• 6. 8.1 Ms. Kate divided the group and requested to write down, at least, three reasons for establishing the caucus within twenty minutes of time. Her questions were: What do I want? Why have a caucus? What is the main anticipated strength, weakness, opportunities and threats including required resources for the caucus? 8.2 The group separately presented the need of caucus due to: carry on the voices of women effectively and collectively; collective power for the gender equality; to change the status qua situation of women; common views for women; concept of 33% reservation at all level politics for women can be materialized; women forum to bring all women from different political ideologies; same voices for women’s issues from grassroots to central level; team work; collective lobbying; more women can take part in forming the policies as the unity is strength; and to efficiently address the socio-cultural, political and economical discriminations towards the women. Similarly, all agreed that the possible sources for resources are: membership fee, cooperation from donor agencies, cultural programs and other local resources. 8.3 However, the proposed caucus in Nepal may have to face several threats that may weaken it’s mission and vision. The major anticipated challenges are: different political ideologies; it is matter of conflict to share the opportunities among all the political parties; women political members have to flow their parties’ policies and statutes which may crate problems in the caucus; different priorities of the parties; problems for resources; fear for its sustainability; may arise difficulties in unity; conflict for the designation; difficulties to include all due to different status of the women; misuse of forum; parties may intervene; and the whip of the party may not be supportive in enhancing the activities of the caucus. 8.4 Ms. Kate Fearon assigned group members to prepare a paper jet craft with the available resources – masking tape, a peace of paper and clip. Different group prepared it and demonstrated. She interpreted that sometimes the challenges can be solved with creative approaches within the constraint of limited resources. 8.5 She further requested to all the participants to complete the hypothetical medical emergency exercise in individual basis within ten minutes. The outcomes of the task were not allowed to discuss with each other and finally she evaluated all the results on case-by-case basis and deviations were identified. Moreover, same assignment was given for group discussion that was collective outcomes of all the participants. She demonstrated and explained about the deviation in working individually and collectively in solving the problems. 8.6 She interpreted that the group, which acquired least number, might not have used the available manpower resources within the group. She further suggested that in order to achieve the better results, all should use their team capacities collectively. Moreover, the better performing group informed that they had widely discussed the issues and made the decision in the mutual understanding basis. Ms. Kate concluded that it may take longer time to work in the group even though there may be available ample resources but the outputs will eventually bring the desired results in achieving the goals. 8.7 Ms. Kate finally assigned homework to the group members to choose at least three topics from the action plan to create the strategies for the proposed caucus.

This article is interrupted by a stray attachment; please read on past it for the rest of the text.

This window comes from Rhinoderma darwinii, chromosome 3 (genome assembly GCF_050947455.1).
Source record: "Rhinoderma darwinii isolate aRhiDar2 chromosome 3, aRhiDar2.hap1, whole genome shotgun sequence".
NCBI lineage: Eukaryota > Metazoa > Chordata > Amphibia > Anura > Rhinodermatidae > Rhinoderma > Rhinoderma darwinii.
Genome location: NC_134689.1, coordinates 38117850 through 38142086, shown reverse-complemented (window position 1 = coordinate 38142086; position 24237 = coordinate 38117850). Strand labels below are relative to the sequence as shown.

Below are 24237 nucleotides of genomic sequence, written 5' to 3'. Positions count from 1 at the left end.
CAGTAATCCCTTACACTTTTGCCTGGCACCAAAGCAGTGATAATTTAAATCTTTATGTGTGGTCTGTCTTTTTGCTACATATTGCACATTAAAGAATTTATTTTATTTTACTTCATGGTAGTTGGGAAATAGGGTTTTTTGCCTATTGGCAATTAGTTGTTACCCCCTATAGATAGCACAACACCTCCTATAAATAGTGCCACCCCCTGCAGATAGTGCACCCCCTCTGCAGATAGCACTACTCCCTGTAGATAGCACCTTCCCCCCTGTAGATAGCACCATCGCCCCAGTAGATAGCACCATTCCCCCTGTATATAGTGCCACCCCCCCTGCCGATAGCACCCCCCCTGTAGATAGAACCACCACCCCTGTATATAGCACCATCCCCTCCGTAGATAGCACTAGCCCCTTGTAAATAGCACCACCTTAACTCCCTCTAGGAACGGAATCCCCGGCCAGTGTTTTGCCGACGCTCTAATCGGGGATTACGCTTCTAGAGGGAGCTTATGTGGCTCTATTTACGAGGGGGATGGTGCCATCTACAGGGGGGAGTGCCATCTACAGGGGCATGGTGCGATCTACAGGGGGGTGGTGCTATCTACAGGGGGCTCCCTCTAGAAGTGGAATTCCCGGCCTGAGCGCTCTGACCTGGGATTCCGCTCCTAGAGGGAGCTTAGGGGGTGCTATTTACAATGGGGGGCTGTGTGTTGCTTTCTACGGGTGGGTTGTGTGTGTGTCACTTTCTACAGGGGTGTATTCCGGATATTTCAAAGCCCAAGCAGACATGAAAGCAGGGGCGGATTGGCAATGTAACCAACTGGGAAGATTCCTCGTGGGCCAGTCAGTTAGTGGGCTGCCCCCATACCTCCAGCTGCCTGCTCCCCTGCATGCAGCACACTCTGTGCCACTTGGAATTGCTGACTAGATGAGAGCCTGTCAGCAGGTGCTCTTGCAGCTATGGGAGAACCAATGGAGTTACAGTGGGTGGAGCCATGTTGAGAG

• 7. The action plans contains thirty options, which was new for some participants but some of them had gone through it previously. (See Annex-7: For Action Plan). 8.8 At the end of the first day, Ms. Anamika Rai collected feedbacks on the overall presentation, discussion topics and workshop arrangements. Major strengths for the first day were: how to solve problem effectively, group discussion for common agenda, play way method and attempt of women for conflict resolution in the Northern Ireland. However, participants also suggested for improvements which includes: complicated exercise, program schedule and agenda were not properly arranged and it was tedious lecture due to school type of environment. 9. Second Day’s Session 9.1 Ms. Cury reviewed the previous session and outlined the scheduled activities, which was crucial in developing the tools for the caucus formation purpose. She also requested all to flow the working agreements. Ms. Urmiala Aryal, Ms. Sashi Shrestha and Ms. Srijana Adhikari were selected as enforcers of the ground rules for the remaining sessions of the workshop. 9.2 Ms. Fearon lectured the PowerPoint presentation entitled “Caucus Formation: Managing and Maintaining the Process”. The presentation covered the caucus statutes, roles and responsibilities of the executive committee members, external forces, current situation, pathways to action for caucus, etc. Similarly, she also highlighted about the effective meeting planning and handling, which proved useful for the group work in preparing the preliminary organizational structure and composition of the proposed caucus in Nepal. (See Annex-8: For Caucus Formation – Managing and Maintaining the Process). 9.3 Prior to group discussion, Ms. Kate and Ms. Anamika presented the organogram and composition of the NIWC and Indonesian Women’s Political Caucus respectively. They also presented organograms of the Australian Labor Party, Irish Labor Party and Korean Democratic Party as examples, which guided participants to prepare effective organizational structure of the proposed caucus. 9.4 Moreover, Ms. Kate also explained that how an effective leader can facilitate the members for discussion. Good leaders always allow members to express their opinions and encourage for participants. They are tolerate of different ideas and abide by rules and procedures for decision-making. For this purpose, the leaders must be accountable and need good communication skill to facilitate the group members for expected outcomes. (See Annex-9: For Ten Rules of Leadership). 9.5 After completion of the PowerPoint presentation, participants raised some questions: how chairperson is chosen in NIWC? What is the system of reward and punishment for non-performing members? Cannot we develop monitoring and evaluation system to address bad performance? How to raise the fund? 9.6 Ms. Kate explained that there is provision of three years’ tenure of the executive committee and then they cannot be candidate. The NIWC has no provision of reward and punishment however extra responsibilities are assigned to those